elsif (node.name == 'div' and
         node.attributes['id'] == 'a')
    found << node
# do something useful here...
found.collect! { |item| item.to_html + "\n" }
# >> <h1>diff stuff</h1>
# >> <p>something</p>
said on 19 Aug 2006 at 16:10

_why, thanks for sharing Hpricot.

One request: can you handle non XHTML compliant tags like <image>, <hr> and <br>?


d = Hpricot("<image src='xyz'>abc<p>a simple line</p>" 


=> "<image src=\"xyz\">abc<p>a simple line</p></image>" 


said on 19 Aug 2006 at 16:27

oops, my bad. I guess I just don’t know my HTML from

<image> and <img>

It’s really cool you do support these weird tags!

said on 20 Aug 2006 at 16:23

Where was Hpricot 5 months ago when I needed to parse 10,000 inconsistent HTML pages for content and stuff them into a database. I had Regex coming out my nose. This would have been simpler and cleaner.

said on 23 Aug 2006 at 21:26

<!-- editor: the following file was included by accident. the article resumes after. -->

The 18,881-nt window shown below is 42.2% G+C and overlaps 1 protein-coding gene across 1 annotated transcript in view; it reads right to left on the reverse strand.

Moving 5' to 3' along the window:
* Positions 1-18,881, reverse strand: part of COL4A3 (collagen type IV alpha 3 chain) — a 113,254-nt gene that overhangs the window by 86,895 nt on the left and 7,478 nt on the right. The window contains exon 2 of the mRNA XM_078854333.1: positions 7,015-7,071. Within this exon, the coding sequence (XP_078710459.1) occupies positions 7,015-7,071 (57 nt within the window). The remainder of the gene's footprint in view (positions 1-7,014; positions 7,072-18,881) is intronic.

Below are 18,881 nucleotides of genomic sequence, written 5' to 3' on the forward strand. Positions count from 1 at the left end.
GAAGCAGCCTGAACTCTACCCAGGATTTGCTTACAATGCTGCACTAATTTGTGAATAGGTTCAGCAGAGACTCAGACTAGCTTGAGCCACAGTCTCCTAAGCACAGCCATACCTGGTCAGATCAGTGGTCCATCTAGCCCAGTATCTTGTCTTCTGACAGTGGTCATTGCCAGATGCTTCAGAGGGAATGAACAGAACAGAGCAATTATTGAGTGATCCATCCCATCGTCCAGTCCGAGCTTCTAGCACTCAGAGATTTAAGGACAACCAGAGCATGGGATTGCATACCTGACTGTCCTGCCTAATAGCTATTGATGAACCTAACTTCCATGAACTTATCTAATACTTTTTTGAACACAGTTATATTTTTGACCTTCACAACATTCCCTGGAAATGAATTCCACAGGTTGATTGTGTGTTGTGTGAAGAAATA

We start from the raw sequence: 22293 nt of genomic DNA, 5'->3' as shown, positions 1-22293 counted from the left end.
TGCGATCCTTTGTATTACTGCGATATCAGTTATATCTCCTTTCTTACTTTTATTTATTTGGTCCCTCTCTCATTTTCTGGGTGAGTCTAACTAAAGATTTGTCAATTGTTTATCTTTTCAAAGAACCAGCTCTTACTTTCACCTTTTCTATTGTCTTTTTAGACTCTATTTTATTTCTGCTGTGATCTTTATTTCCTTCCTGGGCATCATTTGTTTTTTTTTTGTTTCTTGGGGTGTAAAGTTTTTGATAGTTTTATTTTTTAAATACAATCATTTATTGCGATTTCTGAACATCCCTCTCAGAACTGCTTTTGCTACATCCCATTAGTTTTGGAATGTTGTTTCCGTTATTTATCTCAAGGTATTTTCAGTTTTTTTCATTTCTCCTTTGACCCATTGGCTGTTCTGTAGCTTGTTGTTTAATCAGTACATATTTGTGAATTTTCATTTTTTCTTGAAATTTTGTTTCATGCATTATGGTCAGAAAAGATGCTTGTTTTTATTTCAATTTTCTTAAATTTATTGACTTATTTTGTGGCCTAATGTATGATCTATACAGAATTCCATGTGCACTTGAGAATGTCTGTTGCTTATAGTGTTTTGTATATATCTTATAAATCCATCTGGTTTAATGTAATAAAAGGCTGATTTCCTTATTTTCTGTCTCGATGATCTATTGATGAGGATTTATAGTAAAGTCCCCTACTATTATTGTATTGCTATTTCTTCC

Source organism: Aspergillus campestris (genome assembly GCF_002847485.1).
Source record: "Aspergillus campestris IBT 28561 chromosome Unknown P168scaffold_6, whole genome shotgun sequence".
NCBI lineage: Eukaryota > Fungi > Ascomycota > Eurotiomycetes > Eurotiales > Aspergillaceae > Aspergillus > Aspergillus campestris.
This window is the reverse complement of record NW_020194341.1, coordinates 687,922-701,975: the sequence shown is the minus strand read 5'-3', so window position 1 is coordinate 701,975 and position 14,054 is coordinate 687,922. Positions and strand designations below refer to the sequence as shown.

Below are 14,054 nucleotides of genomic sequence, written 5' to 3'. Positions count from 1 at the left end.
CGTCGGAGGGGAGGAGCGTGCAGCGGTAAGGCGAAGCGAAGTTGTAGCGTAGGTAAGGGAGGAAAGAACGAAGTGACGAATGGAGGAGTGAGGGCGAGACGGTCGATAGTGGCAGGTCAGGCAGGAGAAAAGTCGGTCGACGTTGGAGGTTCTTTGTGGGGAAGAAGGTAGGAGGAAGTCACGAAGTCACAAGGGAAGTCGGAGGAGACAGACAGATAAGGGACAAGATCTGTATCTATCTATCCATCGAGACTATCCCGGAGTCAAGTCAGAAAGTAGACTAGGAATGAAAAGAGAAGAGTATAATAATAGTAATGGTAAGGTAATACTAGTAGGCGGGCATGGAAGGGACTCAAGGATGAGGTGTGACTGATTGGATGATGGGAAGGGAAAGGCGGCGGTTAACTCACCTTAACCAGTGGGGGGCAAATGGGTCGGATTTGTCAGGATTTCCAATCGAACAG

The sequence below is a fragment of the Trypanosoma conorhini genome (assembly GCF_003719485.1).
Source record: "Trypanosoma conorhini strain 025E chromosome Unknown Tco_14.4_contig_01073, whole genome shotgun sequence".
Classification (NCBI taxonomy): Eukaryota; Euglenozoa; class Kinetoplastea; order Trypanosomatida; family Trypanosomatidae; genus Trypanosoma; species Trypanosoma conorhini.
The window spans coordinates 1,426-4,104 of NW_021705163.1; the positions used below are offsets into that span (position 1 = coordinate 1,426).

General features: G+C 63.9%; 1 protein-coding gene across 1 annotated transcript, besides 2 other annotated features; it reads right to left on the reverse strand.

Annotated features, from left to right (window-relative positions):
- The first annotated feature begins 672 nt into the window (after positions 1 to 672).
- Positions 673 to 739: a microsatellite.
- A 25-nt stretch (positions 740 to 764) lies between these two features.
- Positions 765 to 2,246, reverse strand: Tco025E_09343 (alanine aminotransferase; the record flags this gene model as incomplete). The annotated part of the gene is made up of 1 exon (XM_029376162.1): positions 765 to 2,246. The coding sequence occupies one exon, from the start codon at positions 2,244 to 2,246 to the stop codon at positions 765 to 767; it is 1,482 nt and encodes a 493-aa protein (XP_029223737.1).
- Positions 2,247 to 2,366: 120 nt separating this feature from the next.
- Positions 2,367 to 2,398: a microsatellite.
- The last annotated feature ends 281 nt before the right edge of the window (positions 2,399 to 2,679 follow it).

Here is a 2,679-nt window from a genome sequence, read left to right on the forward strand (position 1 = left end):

why, you rock or “How I made an HTML scrubber in under 25 lines”.

module Hpricot
  class Elements
    def strip
      each { |x| x.strip }

    def strip_attributes(safe=[])
      each { |x| x.strip_attributes(safe) }

  class Elem
    def strip
      parent.replace_child self, Hpricot.make(inner_html)

    def strip_attributes(safe=[])
      attributes.each {|atr|
          remove_attribute(atr[0]) unless
      } unless attributes.nil?

# remove all anchors leaving behind the text inside.
# strip all attributes except for src from all images
said on 27 Aug 2006 at 23:21

Thanks for Hpricot, why_. I’ve been using it for a number of things and it’s been a lifesaver. However, I came across a parser bug which occurs when you have a large HTML table with unclosed td tags—I get a stack overflow.

Doesn’t look like the Trac accepts tickets, so I’m filing it here. ;-)


11 Jul 2010 at 21:19

* do fancy stuff in your comment.